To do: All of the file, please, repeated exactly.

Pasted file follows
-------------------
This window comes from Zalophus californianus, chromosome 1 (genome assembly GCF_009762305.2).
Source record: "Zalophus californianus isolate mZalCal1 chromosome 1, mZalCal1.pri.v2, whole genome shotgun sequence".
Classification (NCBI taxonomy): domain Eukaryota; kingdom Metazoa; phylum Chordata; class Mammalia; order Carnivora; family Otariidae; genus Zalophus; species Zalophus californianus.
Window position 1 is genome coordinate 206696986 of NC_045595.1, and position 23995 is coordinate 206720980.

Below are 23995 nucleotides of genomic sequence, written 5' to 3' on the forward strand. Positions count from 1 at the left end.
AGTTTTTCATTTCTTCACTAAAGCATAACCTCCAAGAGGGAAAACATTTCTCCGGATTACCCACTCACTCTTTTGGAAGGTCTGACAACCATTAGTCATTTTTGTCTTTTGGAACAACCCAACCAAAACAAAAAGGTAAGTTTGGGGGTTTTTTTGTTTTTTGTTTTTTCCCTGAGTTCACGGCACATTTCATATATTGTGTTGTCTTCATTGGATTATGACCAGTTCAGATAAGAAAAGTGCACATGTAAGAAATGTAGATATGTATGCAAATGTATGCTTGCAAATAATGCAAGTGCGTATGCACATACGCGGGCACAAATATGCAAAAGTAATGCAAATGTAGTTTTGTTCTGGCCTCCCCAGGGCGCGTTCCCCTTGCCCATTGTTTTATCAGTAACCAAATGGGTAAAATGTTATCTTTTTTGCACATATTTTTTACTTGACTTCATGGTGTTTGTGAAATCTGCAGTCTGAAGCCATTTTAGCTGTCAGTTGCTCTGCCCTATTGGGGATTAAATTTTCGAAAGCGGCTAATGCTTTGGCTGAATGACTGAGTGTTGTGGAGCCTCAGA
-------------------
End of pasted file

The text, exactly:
This window comes from Zalophus californianus, chromosome 1 (genome assembly GCF_009762305.2).
Source record: "Zalophus californianus isolate mZalCal1 chromosome 1, mZalCal1.pri.v2, whole genome shotgun sequence".
Classification (NCBI taxonomy): domain Eukaryota; kingdom Metazoa; phylum Chordata; class Mammalia; order Carnivora; family Otariidae; genus Zalophus; species Zalophus californianus.
Window position 1 is genome coordinate 206696986 of NC_045595.1, and position 23995 is coordinate 206720980.

Below are 23995 nucleotides of genomic sequence, written 5' to 3' on the forward strand. Positions count from 1 at the left end.
AGTTTTTCATTTCTTCACTAAAGCATAACCTCCAAGAGGGAAAACATTTCTCCGGATTACCCACTCACTCTTTTGGAAGGTCTGACAACCATTAGTCATTTTTGTCTTTTGGAACAACCCAACCAAAACAAAAAGGTAAGTTTGGGGGTTTTTTTGTTTTTTGTTTTTTCCCTGAGTTCACGGCACATTTCATATATTGTGTTGTCTTCATTGGATTATGACCAGTTCAGATAAGAAAAGTGCACATGTAAGAAATGTAGATATGTATGCAAATGTATGCTTGCAAATAATGCAAGTGCGTATGCACATACGCGGGCACAAATATGCAAAAGTAATGCAAATGTAGTTTTGTTCTGGCCTCCCCAGGGCGCGTTCCCCTTGCCCATTGTTTTATCAGTAACCAAATGGGTAAAATGTTATCTTTTTTGCACATATTTTTTACTTGACTTCATGGTGTTTGTGAAATCTGCAGTCTGAAGCCATTTTAGCTGTCAGTTGCTCTGCCCTATTGGGGATTAAATTTTCGAAAGCGGCTAATGCTTTGGCTGAATGACTGAGTGTTGTGGAGCCTCAGA